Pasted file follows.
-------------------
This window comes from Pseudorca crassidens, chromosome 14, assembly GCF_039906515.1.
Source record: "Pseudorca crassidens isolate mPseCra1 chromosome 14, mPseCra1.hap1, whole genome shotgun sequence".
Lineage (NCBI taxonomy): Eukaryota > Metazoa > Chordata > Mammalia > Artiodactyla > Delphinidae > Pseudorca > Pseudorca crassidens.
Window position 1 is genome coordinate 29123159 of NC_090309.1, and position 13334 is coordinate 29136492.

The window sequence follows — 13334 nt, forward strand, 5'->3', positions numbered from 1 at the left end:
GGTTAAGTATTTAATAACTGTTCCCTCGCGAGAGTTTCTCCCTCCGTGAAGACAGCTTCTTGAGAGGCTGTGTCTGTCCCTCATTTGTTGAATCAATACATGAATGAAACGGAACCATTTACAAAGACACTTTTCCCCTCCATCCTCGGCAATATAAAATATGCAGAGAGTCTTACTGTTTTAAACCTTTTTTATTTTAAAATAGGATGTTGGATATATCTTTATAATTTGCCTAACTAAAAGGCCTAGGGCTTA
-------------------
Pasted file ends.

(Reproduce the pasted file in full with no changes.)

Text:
This window comes from Pseudorca crassidens, chromosome 14, assembly GCF_039906515.1.
Source record: "Pseudorca crassidens isolate mPseCra1 chromosome 14, mPseCra1.hap1, whole genome shotgun sequence".
Lineage (NCBI taxonomy): Eukaryota > Metazoa > Chordata > Mammalia > Artiodactyla > Delphinidae > Pseudorca > Pseudorca crassidens.
Window position 1 is genome coordinate 29123159 of NC_090309.1, and position 13334 is coordinate 29136492.

The window sequence follows — 13334 nt, forward strand, 5'->3', positions numbered from 1 at the left end:
GGTTAAGTATTTAATAACTGTTCCCTCGCGAGAGTTTCTCCCTCCGTGAAGACAGCTTCTTGAGAGGCTGTGTCTGTCCCTCATTTGTTGAATCAATACATGAATGAAACGGAACCATTTACAAAGACACTTTTCCCCTCCATCCTCGGCAATATAAAATATGCAGAGAGTCTTACTGTTTTAAACCTTTTTTATTTTAAAATAGGATGTTGGATATATCTTTATAATTTGCCTAACTAAAAGGCCTAGGGCTTA